There are many ways to promote a high school foreign trip. Classroom decoration and appropriate reminders of past trips sell future adventures.
One mid-June, weeks after the high school semester ended, a recent graduate stopped by the classroom door and fixed his gaze at the blank wall on the opposite side of the room. I had already removed all wall hangings in preparation for repainting and general renovation. Judd, however, sat down and pointed to the wall which had been decorated for an entire year with fast-food placemats taken from restaurants in different countries like Russia, Italy, Turkey, and Australia. The collage was designed to promote a global aspect to a particularly American habit of eating.
Well Meaning Ideas Might Prove Counter Productive
“My lunch period came right after your history class,” Judd state wistfully. “I came into this class hungry every day and was forced to stare at delicious burgers from all over the world.” The collage served several purposes. It represented a colorful sales pitch to promote summer trips abroad. It was also an attempt to highlight aspects of globalism within the American history curriculum. It never occurred to me that its purpose provided animosity and hunger!
Judd’s honest appraisal demonstrated that the placemats probably did more harm than good and should have been replaced with symbols and images more meaningful toward foreign travel considerations. Some teachers mount posters of famous world landmarks like the Eiffel Tower in Paris, Athens’ Acropolis, or Big Ben in London. But even travel posters fail to fully connect students with any meaningful global connection and, ultimately, experience.
Students Involved Send a Better Message than Inactivity
The best wall decorations designed to elicit interest in foreign adventures are group pictures enlarged as posters. A group picture of students standing in front of the iconic Sydney Opera House raises eyebrows, but a serious of larger pictures depicting students at the top of Sydney’s Harbor Bridge overlooking Circular Key personalize an adventure experience that few students will duplicate.
Students react best to action pictures clearly identified with an atypical foreign travel experience. This might be sloshing through a rainforest creek, cruising the Danube River at Budapest or Vienna, and walking St. Petersburg’s Nevskii Prospect in the dead of winter.
How to Use the High School Classroom
By the time students enter high school, classroom decorations such as intricately prepared bulletin boards serve little education purpose. Schools that sponsor foreign trips for their students in language and history departments should use these educational billboards to create interest in the planned trips while attempting to integrate global messages into on-going curricular goals. The beginnings of Western Civilization can be seen firsthand in Italy and Greece and can be displayed on classroom rooms as a “preview of coming attractions.” Students should feel enticed to wander through the excavations at Pompeii or trudge through Germany’s most famous castle, Neuschwanstein, built by the mad king, Ludwig II.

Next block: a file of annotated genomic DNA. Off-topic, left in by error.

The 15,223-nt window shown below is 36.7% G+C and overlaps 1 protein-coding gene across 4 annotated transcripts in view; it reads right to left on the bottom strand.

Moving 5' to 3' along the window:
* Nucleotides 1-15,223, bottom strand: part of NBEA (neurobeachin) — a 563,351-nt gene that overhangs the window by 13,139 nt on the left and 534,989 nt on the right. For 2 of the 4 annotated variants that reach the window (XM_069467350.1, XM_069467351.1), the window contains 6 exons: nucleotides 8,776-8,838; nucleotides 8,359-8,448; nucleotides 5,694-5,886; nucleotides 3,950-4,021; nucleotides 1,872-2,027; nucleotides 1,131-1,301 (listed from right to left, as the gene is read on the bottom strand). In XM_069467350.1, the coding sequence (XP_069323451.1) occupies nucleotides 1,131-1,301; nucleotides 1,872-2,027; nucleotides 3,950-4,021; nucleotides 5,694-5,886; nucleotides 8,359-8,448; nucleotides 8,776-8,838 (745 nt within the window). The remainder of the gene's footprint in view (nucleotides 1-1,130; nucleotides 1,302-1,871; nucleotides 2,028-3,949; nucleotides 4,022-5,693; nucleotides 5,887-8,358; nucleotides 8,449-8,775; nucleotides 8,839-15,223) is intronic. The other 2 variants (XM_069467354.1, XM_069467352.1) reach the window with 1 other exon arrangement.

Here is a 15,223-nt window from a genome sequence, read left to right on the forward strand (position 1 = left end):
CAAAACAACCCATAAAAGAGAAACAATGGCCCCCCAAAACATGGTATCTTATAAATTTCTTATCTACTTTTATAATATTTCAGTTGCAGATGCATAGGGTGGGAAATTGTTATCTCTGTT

Plastering fast food placemats in a variety of languages yet each depicting a Big Mac cooked to local expectations may be a counterproductive way to sell students on a foreign trip. This is all the more so true because most teacher group leaders do not want their students eating at an American fast food establishment but prefer students sample local cuisine. This is not always easy since some establishments like McDonald’s offer beer as a beverage and reconfigure American products in order to comply with existing law and local taste.
Students Experiment – Even at McDonald’s and Burger King
Secondly, foreign tour directors are often convinced that American students prefer the less expensive fast foods at lunch times and have thwarted planned efforts by teacher-chaperones to find an ethnic restaurant. American fast food restaurants are frequently well attended, attesting to their popularity whether in Helsinki or Dresden. Even the McDonald’s at Rothenburg ob der Tauber was build to blend into the Seventeenth Century motif.
Selling students on a foreign tour begins, in part, with tempting reminders from past, successful trips. If none were taken, students that have been abroad should be encouraged to submit enlarged action pictures of people doing something other than posing for the camera. Such images best promote global adventures whether representing seven-day trips of month-long treks such as through the South Pacific.